The following six weeks programme is designed for clients aged 7 to 9 with low self esteem. The group compromises of 2 boys and 2 girls. The sessions take place weekly and last for 50 minutes. The programme is based on the premise the clients in the group have the following difficulties:

  • They have unrealistic expectations of themselves.
  • They find creativity difficult.
  • They have feelings of incompetence and worthlessness.
  • They have poor social skills.
  • They suffer from feelings of being frightened, scared, anxious or ambivalent.
  • They have difficulty making friends.
  • They have difficulty conceiving and reaching goals.

The overall aim of the sessions is to enable the clients to become more confident, more self assured and to have a more positive image about themselves.

Session 1:

Aim of session: Introduce the group to the process and help them operate as a group with the support of the therapist.

  1. Contract – As a group get the clients to come up with the boundaries for their group. This will help them feel part of the process and encourage them to operate more effectively as a group. There should not be more than five boundaries but they should include respect for themselves and others, confidentiality and punctuality. Put the rules on poster paper and get each one of the clients to sign it. If they wish the therapist can type them out and give each member of the group a copy the following week.
  1. Tell them why they are there. Invite the clients to talk about “what is self esteem?” Write the ideas on the poster paper. Things that could be included are:
    • knowing who you are,
    • What can you do?
    • What can’t you do?
    • Feeling good about yourself,
    • Being a good friend.
  1. Invite discussion about the things that contribute to low self esteem such as:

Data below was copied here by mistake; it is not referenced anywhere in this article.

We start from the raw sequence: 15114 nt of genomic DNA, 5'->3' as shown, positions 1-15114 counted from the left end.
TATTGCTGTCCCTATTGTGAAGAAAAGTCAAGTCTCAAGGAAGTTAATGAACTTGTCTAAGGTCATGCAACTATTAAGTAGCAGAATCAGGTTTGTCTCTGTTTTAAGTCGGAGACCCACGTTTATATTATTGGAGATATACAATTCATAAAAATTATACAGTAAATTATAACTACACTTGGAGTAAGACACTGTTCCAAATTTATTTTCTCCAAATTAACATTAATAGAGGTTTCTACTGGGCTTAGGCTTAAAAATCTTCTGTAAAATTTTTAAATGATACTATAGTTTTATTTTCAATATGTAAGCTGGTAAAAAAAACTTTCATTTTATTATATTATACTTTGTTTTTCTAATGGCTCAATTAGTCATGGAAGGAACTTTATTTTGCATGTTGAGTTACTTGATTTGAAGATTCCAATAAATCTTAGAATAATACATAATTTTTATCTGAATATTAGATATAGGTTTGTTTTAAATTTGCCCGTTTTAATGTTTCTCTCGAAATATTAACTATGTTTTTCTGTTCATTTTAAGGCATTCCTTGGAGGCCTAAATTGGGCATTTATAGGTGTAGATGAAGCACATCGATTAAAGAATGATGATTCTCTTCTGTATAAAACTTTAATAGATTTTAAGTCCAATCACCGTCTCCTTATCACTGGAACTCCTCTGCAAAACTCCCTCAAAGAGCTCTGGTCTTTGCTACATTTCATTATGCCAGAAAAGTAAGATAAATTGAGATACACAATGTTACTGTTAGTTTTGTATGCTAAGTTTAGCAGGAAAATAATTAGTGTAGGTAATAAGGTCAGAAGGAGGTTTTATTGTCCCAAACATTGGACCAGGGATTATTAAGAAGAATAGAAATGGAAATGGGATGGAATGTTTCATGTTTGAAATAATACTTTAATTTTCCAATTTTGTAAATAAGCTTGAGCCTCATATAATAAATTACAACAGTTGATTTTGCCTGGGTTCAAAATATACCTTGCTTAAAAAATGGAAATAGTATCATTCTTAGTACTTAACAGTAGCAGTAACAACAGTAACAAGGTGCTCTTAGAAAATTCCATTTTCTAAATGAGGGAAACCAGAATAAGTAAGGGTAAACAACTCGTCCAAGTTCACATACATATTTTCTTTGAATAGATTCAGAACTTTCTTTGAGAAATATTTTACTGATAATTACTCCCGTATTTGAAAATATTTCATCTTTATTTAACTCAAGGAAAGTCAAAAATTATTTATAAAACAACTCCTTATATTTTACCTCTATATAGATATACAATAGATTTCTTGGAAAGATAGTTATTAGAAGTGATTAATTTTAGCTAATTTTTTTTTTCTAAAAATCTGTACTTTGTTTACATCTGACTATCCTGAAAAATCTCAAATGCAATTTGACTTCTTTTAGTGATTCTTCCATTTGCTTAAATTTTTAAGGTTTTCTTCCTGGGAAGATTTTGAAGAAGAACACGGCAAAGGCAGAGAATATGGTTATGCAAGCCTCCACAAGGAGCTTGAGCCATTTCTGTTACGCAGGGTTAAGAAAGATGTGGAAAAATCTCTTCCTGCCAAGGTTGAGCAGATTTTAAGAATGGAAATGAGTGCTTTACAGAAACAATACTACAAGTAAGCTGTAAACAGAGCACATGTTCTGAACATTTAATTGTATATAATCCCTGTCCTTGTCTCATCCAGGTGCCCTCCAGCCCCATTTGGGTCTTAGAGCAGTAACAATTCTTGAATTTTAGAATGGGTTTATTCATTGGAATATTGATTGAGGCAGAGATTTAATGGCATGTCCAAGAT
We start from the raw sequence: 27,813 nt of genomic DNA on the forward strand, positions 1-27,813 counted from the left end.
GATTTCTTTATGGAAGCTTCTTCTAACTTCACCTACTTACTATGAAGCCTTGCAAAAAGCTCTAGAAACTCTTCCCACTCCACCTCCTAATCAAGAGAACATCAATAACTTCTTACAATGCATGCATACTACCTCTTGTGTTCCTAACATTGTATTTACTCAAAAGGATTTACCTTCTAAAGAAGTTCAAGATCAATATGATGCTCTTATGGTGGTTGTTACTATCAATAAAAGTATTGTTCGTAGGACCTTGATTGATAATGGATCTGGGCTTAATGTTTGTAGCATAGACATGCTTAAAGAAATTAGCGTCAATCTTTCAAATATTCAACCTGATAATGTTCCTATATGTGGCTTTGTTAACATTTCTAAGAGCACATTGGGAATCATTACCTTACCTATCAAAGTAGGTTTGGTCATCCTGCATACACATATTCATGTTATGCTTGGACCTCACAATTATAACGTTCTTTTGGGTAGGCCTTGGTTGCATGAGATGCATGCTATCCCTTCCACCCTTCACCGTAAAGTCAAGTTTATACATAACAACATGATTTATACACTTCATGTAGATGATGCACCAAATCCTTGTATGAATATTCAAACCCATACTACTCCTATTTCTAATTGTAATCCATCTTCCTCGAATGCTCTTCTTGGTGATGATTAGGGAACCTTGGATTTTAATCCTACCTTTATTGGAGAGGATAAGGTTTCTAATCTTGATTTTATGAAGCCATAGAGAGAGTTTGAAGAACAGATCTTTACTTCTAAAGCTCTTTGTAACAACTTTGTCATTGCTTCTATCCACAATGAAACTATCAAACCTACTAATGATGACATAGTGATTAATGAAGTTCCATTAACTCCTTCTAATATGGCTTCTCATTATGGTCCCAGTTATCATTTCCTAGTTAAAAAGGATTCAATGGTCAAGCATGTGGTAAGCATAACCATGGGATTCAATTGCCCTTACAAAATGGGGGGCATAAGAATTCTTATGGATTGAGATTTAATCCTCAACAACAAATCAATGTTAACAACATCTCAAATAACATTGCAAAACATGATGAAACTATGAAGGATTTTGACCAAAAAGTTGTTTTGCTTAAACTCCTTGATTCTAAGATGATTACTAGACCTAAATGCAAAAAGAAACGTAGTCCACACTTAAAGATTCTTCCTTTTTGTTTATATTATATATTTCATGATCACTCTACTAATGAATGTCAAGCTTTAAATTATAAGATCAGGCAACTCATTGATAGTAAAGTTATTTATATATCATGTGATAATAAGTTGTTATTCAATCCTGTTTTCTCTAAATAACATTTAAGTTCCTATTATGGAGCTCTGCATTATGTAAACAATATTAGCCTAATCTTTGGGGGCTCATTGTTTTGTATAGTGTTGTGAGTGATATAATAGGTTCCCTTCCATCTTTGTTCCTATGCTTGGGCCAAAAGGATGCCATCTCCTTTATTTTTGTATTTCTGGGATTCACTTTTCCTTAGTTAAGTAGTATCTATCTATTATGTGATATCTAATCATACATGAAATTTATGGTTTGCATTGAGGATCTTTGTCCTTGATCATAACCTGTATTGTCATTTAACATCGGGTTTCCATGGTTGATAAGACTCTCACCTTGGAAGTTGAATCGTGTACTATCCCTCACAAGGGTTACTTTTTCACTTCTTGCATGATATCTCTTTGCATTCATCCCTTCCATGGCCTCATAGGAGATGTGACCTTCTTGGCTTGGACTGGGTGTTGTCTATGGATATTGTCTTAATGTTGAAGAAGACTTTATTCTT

• Listening,
    • Communicating,
    • Receiving positive messages,
    • Understanding that differences happen,
    • Accepting yourself,
    • Accepting others,
    • Learning about others.
  1. Get the clients to decide on the name for the group.
  1. Machines: The entire group works together. The therapist calls out the name of a machine and the group have to use their bodies to create that machine. Each person is a different part of the machine. Examples: photocopier, dishwasher, computer, bicycle, fridge, plane, coffee machine etc.., This will encourage co-operation, communication and help the group form.
  1. If I was…. In a circle get them to close their eyes and imagine they were a tree or flower.  Which one would they choose? What would they look like? How would they move? How would they feel?
  1. The clients draw a picture of how they would look as a flower or a tree.
  1. Ending RoutineRelaxation exercise – Be a STAR!The clients lie down on their backs and spread their arms and legs as far as they can go. They feel like they are making a four pointed star. They stretch as hard as they can and suddenly the star collapses.

Session 2:

Aim of session: Accepting difference within themselves, looking at expectations and accepting limitations.

  1. Starting routine: Weather chart- a large sheet is divided into four. Each section has a picture of a different weather situation such as the sun, rain, wind and a tranquil lake. An arrow is in the middle of the sheet. The clients point the arrow to the weather picture that best represents their feelings at that moment. (Other clients in the group could guess why a certain client is feeling that way).
  1. Guide dogs: Divide the group into pairs. One person in the pair closes their eyes and the other person who is their guide dog guides them around the room making sure she doesn’t bump into anything. They do not talk during this game. Reverse the process. This is a very useful trust exercise.
  1. Polarities – Give them a sheet of paper and on the paper are the following statements:

I am friendly

I am a bully

I am loveable

I am dull

I am lonely

I am wanted

I am hated

I am a failure

I am fun

I am winner

I am not ok

I am lively

I am successful

I have good ideas

I can make good decisions

I can solve problems

I can ask questions

I am not a good listener.

Each client has to underline the statements that applies to him/her.

  1. Dragon Hunt; Tell them they are going on a dragon hunt. Get a picture of a dragon a divide it into 8 pieces. Hide the pieces around the room. A leader is chosen randomly. In order to find the dragon they have to go on an adventure through a river, mud, long tall grass. They have to go up a mountain. Masking tape or chairs can be used to define the areas for the river, mud etc..,. The leader must work with the others to come up with solutions of how they will overcome the obstacles in their way. They will need to help each other. When they eventually get to the Dragon’s cave they may need to split into 2 groups in order to find the dragon. This is a good exercise to do in terms of giving and accepting instructions and encouraging and supporting others.